When you joined the ranks of the 75% of U.S. employers who offer wellness resources or a general wellness program, your corporate fitness center was shiny and new.
Employees may have been excited for new offerings, updated equipment, and the opportunity to fit their health and wellness commitment into their workday schedule. However, as time went on, the membership and program engagement your corporate fitness center management partner delivered started to lag.
Now you find yourself consistently underwhelmed with their ability to engage your employees in a meaningful way, and you’ve even noticed a few red flags that tell you it’s time for a change. But where do you start? We’ve answered seven questions to keep in mind as you start your search for the right corporate fitness center management provider.
How do I find the right vendor?
Start by identifying what you’re looking for. Are you looking for guidance from an experienced national or international provider or a smaller firm? Do you want a partner who can provide innovative technology and solutions to reach your whole population, or is your main priority staffing a fitness center? Answering these questions can help narrow your search.
Another way to optimize your search is to work your network. “Ask friends, family, and your network about their corporate wellness experience,” suggests John Davison, director of account development at EXOS. “Whether it’s good or bad, word-of-mouth is a powerful testimonial.”
Once you’ve narrowed your search, make sure you’ve outlined what a potential partner needs to provide to win your business. “I advise clients to be sure they have a clear set of expectations,” says Casandra Blakewood, director of account development at EXOS. “And while price certainly plays a part in choosing the right partner, the quality of services and cultural alignment are key.”
Whether it's good or bad, word-of-mouth is a powerful testimonial.
Speaking of price, how do I handle the budget?
Ask for help. Whether you’re looking for fitness center management and don’t know where to start or you’re working with a fixed budget and want to get the most for your money, the right provider should be able to help guide you in the right direction. “Just talk to us,” says Davison. “Through conversation, we can provide a good estimate of what the budget is going to be from top to bottom relatively quickly.”
And top to bottom could be wildly different from client to client. From towels and laundry service to operating costs, preventative maintenance, and highly trained staff, the potential options – and the budget line items – are endless.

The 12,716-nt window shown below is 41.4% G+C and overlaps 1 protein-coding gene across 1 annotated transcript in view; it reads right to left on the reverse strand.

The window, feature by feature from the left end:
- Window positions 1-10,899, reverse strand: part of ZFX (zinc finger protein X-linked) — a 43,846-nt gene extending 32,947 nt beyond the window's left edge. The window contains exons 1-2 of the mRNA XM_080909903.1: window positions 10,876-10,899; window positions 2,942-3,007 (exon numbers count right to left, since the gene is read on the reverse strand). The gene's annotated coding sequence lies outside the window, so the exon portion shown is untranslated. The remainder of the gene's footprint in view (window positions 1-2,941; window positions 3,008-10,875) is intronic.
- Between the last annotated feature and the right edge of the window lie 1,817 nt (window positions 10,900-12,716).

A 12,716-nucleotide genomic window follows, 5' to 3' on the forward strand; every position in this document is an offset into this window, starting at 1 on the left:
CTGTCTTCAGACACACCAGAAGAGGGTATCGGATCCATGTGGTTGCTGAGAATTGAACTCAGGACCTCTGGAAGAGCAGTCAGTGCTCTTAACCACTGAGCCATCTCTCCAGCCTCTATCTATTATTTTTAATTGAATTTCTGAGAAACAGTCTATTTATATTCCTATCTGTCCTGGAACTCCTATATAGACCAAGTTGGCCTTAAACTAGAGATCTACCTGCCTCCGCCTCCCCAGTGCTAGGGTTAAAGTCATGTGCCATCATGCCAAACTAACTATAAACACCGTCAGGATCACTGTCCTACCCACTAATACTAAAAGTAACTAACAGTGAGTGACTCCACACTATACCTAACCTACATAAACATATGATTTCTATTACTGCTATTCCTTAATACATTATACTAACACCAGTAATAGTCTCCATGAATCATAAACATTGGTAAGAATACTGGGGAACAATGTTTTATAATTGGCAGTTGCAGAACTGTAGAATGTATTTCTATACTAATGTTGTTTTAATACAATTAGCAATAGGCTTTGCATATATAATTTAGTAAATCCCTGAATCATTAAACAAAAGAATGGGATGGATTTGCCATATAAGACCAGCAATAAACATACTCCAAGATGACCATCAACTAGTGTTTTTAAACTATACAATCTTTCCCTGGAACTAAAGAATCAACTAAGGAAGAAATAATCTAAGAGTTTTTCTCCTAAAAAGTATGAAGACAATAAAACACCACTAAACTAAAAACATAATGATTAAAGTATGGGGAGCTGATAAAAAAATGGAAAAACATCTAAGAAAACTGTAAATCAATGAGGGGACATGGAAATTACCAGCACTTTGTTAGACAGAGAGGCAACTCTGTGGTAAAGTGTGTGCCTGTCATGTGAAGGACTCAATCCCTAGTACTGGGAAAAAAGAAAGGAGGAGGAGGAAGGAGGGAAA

But before you get too excited about all the possibilities, it’s important to have potential providers help you understand the fixed and variable costs that come with the level of service you’re looking to provide. “There are so many different ways we can optimize the budget,” Davison says. “If you’ve got more than enough for a fully staffed fitness center, great. But if not, maybe we talk about virtual options like EXOS Journey (offered as part of EXOS’ fitness center management services) or fitness resources that don’t require staff. Other options might include streaming group exercise technology like Wellbeats or online workout programming through BridgeAthletic.”
What does success mean to us?
Of all the steps ahead, properly setting expectations for what success means to you and your employees might be the most important. “Make sure to discuss program performance expectations from the beginning,” says Blakewood. “And don’t forget to make it clear which metrics you’d like to see and how often.” This way if engagement isn’t as high as you’d like over a certain time period, there’s data to show where adjustments might need to be made.
Davison recommends first determining what you’re trying to achieve with your corporate fitness center and overall wellness program. Your goal may simply be to increase employee participation and improve health outcomes. Or you might be seeking innovative solutions that will impact your employees and their families beyond the fitness center.